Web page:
Building a special topics course that focused on infant and toddler music guidance required a tremendous amount of work from the trio of students. The preparation included creating lesson plans and “a list of songs and chants of different tonalities and meters,” McDonel explained. For Wright, Boothe and Rhoten, all of whom have musical backgrounds and aspire to be music teachers in the pre-K-through-12 spectrum, the experience of creating curricula proved to be tremendously valuable.

And the theories they are learning in the classroom are coming to life each time they visit the children at RELC.

“They are seeing the stages of development in infants and toddlers very clearly,” McDonel said. “So, what they actually see out there at the Radford Early Learning Center really reinforces the book knowledge that they learn in class.

“I feel the actual curriculum, and going out to guide 3- and 4-year-olds, is a very rich experience for Farrah, Nichole and Matthew because they get to see theories in action, and that confirms what we are teaching them,” McDonel continued. “It's not just some pie in the sky; it's actually their boots on the ground and seeing what actually happens in kids’ music development.”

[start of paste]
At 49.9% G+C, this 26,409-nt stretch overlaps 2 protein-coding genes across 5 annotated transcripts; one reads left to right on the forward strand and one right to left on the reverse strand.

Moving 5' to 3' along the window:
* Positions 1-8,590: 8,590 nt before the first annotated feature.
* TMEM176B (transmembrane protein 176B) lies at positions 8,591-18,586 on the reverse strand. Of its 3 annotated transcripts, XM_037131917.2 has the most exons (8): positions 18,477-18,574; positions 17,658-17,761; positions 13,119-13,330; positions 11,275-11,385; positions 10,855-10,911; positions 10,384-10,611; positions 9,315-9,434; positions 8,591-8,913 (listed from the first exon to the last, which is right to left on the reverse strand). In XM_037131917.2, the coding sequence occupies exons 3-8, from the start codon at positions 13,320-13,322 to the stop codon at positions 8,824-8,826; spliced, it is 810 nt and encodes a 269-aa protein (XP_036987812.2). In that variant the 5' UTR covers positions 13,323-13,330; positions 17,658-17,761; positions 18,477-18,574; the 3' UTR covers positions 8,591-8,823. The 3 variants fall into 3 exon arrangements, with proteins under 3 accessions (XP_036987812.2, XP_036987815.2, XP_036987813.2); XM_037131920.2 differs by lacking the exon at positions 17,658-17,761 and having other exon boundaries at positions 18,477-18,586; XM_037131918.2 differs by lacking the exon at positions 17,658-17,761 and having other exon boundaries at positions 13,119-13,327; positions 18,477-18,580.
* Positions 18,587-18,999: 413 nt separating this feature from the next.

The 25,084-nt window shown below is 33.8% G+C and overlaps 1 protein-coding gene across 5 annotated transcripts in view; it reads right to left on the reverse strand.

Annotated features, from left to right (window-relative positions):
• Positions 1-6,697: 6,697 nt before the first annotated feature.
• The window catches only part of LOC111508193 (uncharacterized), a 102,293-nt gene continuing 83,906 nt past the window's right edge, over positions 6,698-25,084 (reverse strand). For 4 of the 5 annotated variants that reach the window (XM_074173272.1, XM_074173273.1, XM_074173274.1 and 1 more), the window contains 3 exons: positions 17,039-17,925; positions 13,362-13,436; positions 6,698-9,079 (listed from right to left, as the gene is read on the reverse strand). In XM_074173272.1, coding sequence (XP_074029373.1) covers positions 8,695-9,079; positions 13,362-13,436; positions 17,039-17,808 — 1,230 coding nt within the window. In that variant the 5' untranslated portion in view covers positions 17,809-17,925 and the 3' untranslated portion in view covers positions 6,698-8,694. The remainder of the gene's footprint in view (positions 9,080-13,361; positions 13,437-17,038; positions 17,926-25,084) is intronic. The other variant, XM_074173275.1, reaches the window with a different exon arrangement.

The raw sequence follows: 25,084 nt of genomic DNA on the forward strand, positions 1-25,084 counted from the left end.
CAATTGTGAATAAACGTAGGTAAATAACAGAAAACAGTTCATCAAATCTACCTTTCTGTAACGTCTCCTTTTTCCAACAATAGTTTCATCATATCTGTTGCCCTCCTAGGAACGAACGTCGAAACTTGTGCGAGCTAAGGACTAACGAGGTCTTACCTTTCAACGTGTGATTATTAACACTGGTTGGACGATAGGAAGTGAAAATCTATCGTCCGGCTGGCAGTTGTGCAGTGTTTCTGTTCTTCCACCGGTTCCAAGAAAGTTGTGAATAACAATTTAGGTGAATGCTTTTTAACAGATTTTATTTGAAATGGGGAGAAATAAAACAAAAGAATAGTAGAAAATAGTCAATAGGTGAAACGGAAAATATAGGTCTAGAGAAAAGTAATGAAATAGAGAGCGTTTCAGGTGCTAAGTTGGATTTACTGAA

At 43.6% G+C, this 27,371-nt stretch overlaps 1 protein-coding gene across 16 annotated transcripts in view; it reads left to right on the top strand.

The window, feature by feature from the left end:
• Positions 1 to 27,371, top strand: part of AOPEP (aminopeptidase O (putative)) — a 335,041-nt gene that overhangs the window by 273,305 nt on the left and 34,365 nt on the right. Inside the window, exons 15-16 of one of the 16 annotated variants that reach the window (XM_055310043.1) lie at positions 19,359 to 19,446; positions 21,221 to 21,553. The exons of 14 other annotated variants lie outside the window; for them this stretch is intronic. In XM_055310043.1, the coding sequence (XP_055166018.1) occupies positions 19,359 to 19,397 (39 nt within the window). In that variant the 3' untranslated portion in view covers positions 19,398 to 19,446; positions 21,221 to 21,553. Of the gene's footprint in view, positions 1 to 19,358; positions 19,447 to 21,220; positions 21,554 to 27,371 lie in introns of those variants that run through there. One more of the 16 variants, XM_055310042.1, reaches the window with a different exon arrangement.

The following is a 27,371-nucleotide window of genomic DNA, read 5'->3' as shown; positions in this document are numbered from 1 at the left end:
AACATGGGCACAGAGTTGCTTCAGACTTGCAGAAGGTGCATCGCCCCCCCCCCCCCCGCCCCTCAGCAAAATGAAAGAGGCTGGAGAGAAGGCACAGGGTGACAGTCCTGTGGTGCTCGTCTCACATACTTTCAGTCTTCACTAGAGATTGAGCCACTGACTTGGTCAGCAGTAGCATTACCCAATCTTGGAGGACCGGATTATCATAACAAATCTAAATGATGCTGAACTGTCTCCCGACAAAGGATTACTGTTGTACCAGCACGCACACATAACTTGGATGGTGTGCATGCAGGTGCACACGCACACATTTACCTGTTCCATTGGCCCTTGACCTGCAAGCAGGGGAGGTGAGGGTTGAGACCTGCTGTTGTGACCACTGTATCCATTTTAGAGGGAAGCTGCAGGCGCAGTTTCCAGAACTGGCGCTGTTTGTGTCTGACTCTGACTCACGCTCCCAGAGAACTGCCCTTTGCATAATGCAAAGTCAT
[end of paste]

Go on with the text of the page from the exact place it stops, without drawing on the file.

“And it's like, wow!” Wright chimed in.

A perfect example is Tinsley, an infant who didn’t respond right away to the music and sounds she was hearing when the Radford students visited. It was a challenge getting a response from her, but three weeks into the class, when Wright sang “sol-do” to Tinsley, the child responded with a “bom-bom” sound of her own. It wasn’t a mimic, which isn’t expected at her age, but a response. It was an unexpected but satisfying progression.

“I was like, ‘Oh my, it works, it really works,’” Wright said with excitement, referring to the methods she has learned in her music education courses.

McDonel’s students are seeing “it” work consistently and are witnessing the development stages of infants and toddlers each time they visit RELC.

“Getting to see their milestones is amazing,” Wright said. “We watched one child walk for the first time the other day, and then we also heard them sing for the first time. It’s so cool to be there for their milestones and see them develop into humans and see them develop as a musician. It’s just so fun!”

As the children develop, so too are Wright, Boothe and Rhoten. Through their experiences in music education courses and their hands-on experiences at the Radford Early Learning Center, they are blossoming into educators and preparing themselves to take on classrooms of their own next fall.

In many ways, they feel they are already there.

“We don’t have our licenses yet, but we are teachers, and their [children at RELC] musical development is in our hands,” Wright said. “I had a moment a few weeks ago when I looked at them [Farrah and Matthew] and said, ‘Y’all, we ARE teachers.

“We’re teaching now.’”

Dec 6, 2021
Chad Osborne